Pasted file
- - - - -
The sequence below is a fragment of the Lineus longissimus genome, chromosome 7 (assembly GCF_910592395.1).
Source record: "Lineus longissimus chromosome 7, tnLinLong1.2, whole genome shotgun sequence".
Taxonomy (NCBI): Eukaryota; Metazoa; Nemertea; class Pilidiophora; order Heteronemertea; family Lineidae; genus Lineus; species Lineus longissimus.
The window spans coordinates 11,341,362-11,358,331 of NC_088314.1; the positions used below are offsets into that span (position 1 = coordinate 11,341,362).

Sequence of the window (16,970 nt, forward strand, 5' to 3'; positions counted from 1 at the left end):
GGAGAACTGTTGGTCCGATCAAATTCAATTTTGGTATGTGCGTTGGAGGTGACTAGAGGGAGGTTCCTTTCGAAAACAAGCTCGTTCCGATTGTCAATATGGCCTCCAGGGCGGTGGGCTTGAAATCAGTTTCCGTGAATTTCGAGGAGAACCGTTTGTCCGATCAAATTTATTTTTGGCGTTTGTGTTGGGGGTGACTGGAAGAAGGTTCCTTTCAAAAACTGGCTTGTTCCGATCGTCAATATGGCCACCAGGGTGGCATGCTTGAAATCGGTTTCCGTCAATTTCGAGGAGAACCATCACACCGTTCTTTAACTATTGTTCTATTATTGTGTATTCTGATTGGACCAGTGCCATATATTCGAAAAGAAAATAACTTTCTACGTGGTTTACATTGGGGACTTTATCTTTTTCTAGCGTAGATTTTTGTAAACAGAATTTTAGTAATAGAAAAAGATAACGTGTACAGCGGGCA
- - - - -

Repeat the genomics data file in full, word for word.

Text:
The sequence below is a fragment of the Lineus longissimus genome, chromosome 7 (assembly GCF_910592395.1).
Source record: "Lineus longissimus chromosome 7, tnLinLong1.2, whole genome shotgun sequence".
Taxonomy (NCBI): Eukaryota; Metazoa; Nemertea; class Pilidiophora; order Heteronemertea; family Lineidae; genus Lineus; species Lineus longissimus.
The window spans coordinates 11,341,362-11,358,331 of NC_088314.1; the positions used below are offsets into that span (position 1 = coordinate 11,341,362).

Sequence of the window (16,970 nt, forward strand, 5' to 3'; positions counted from 1 at the left end):
GGAGAACTGTTGGTCCGATCAAATTCAATTTTGGTATGTGCGTTGGAGGTGACTAGAGGGAGGTTCCTTTCGAAAACAAGCTCGTTCCGATTGTCAATATGGCCTCCAGGGCGGTGGGCTTGAAATCAGTTTCCGTGAATTTCGAGGAGAACCGTTTGTCCGATCAAATTTATTTTTGGCGTTTGTGTTGGGGGTGACTGGAAGAAGGTTCCTTTCAAAAACTGGCTTGTTCCGATCGTCAATATGGCCACCAGGGTGGCATGCTTGAAATCGGTTTCCGTCAATTTCGAGGAGAACCATCACACCGTTCTTTAACTATTGTTCTATTATTGTGTATTCTGATTGGACCAGTGCCATATATTCGAAAAGAAAATAACTTTCTACGTGGTTTACATTGGGGACTTTATCTTTTTCTAGCGTAGATTTTTGTAAACAGAATTTTAGTAATAGAAAAAGATAACGTGTACAGCGGGCA